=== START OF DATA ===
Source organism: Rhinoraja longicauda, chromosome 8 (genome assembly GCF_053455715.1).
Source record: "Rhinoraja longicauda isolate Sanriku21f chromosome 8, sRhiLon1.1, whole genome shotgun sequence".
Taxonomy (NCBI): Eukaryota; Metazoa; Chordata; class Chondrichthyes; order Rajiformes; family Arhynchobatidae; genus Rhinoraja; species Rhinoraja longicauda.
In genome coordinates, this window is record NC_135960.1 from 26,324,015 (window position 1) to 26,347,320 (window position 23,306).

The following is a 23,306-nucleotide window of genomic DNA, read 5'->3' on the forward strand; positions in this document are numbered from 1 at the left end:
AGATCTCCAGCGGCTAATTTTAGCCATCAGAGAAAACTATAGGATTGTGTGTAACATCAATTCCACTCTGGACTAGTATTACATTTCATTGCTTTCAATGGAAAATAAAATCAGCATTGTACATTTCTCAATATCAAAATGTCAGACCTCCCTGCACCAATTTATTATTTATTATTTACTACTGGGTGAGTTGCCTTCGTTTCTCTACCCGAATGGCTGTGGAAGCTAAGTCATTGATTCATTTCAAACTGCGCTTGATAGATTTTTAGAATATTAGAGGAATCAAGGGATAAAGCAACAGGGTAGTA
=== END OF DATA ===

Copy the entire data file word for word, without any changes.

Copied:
Source organism: Rhinoraja longicauda, chromosome 8 (genome assembly GCF_053455715.1).
Source record: "Rhinoraja longicauda isolate Sanriku21f chromosome 8, sRhiLon1.1, whole genome shotgun sequence".
Taxonomy (NCBI): Eukaryota; Metazoa; Chordata; class Chondrichthyes; order Rajiformes; family Arhynchobatidae; genus Rhinoraja; species Rhinoraja longicauda.
In genome coordinates, this window is record NC_135960.1 from 26,324,015 (window position 1) to 26,347,320 (window position 23,306).

The following is a 23,306-nucleotide window of genomic DNA, read 5'->3' on the forward strand; positions in this document are numbered from 1 at the left end:
AGATCTCCAGCGGCTAATTTTAGCCATCAGAGAAAACTATAGGATTGTGTGTAACATCAATTCCACTCTGGACTAGTATTACATTTCATTGCTTTCAATGGAAAATAAAATCAGCATTGTACATTTCTCAATATCAAAATGTCAGACCTCCCTGCACCAATTTATTATTTATTATTTACTACTGGGTGAGTTGCCTTCGTTTCTCTACCCGAATGGCTGTGGAAGCTAAGTCATTGATTCATTTCAAACTGCGCTTGATAGATTTTTAGAATATTAGAGGAATCAAGGGATAAAGCAACAGGGTAGTA